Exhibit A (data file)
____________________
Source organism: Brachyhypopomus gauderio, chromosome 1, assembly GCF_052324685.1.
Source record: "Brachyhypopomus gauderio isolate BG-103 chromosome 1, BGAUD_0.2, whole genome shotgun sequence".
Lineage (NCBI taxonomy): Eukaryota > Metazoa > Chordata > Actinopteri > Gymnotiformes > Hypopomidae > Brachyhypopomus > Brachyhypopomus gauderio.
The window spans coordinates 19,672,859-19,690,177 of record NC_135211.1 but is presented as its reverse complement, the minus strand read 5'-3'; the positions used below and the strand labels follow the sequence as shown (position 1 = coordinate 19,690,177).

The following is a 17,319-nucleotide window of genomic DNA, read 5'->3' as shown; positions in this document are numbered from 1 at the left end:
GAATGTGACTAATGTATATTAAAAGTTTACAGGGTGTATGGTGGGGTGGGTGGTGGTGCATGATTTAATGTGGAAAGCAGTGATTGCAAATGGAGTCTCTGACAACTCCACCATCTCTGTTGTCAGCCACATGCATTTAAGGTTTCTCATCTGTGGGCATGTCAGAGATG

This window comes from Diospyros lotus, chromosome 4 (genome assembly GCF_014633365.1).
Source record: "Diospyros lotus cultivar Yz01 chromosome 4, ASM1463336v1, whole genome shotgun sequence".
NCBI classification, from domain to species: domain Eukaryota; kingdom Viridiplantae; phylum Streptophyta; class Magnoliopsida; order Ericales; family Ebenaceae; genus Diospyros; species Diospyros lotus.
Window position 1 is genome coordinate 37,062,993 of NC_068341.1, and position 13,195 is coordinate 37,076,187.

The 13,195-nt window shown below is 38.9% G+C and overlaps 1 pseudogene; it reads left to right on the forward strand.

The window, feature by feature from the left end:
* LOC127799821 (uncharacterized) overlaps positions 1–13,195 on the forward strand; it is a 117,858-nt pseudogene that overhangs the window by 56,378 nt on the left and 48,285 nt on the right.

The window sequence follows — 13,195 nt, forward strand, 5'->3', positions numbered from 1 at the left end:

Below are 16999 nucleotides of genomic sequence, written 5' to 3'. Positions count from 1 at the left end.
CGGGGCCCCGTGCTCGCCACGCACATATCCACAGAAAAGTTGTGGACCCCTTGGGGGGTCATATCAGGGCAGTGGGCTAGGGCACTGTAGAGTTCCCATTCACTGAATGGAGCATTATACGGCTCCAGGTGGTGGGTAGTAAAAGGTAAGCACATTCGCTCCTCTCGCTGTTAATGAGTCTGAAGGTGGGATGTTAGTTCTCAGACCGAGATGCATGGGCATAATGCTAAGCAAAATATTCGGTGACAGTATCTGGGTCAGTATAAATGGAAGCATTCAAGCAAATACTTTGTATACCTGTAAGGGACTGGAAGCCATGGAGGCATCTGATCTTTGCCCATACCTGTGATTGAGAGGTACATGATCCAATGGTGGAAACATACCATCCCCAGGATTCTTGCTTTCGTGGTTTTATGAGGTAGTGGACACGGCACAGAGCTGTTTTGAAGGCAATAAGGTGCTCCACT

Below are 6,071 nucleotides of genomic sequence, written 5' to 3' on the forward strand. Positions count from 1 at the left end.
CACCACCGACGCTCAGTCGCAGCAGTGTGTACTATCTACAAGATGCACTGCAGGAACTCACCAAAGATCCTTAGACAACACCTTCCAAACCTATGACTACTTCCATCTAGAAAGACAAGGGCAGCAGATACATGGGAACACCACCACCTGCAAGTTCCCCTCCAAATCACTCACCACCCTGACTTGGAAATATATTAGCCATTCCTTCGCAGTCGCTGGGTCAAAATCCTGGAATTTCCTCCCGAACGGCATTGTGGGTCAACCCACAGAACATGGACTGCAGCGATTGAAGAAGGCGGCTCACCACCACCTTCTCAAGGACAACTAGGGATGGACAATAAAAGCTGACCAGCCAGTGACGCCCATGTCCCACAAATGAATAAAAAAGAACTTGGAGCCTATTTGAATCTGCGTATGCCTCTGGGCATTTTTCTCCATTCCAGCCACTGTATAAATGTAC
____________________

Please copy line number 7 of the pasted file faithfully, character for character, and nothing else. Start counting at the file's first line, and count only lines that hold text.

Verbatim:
This window comes from Diospyros lotus, chromosome 4 (genome assembly GCF_014633365.1).